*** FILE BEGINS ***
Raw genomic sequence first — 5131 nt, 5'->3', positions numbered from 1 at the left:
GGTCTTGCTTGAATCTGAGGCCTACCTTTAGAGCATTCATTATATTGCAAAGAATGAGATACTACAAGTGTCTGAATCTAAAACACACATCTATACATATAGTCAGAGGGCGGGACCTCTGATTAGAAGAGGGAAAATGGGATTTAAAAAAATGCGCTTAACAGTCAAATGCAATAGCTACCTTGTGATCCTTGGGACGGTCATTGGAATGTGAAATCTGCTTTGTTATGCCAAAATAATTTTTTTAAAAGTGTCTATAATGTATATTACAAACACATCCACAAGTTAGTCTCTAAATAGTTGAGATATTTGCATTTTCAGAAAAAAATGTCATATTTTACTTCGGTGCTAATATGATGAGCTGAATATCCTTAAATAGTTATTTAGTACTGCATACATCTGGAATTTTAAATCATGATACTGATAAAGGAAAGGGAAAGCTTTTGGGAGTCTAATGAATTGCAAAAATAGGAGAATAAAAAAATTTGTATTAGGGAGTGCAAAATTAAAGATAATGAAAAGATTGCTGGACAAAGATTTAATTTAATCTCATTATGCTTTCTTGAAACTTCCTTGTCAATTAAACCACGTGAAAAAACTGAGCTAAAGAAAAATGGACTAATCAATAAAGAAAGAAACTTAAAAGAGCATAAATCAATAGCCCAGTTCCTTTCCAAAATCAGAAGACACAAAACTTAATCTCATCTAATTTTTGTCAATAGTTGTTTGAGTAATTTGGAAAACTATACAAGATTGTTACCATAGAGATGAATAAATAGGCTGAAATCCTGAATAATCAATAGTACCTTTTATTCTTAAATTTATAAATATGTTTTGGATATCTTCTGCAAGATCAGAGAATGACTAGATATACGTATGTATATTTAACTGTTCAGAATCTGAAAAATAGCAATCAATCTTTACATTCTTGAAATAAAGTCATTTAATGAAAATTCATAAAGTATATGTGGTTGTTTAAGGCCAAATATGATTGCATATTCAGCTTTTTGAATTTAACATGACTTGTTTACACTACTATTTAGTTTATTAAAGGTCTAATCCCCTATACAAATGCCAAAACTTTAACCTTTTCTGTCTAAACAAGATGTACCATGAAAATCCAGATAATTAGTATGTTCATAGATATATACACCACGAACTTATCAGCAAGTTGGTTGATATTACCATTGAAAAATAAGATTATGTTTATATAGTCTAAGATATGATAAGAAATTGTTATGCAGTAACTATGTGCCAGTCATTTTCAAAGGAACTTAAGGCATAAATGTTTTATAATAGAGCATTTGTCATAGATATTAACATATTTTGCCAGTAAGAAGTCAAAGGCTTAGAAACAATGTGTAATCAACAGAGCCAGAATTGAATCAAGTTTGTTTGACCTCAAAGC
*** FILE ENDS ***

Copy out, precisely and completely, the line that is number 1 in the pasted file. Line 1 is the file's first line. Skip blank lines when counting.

Raw genomic sequence first — 5131 nt, 5'->3', positions numbered from 1 at the left: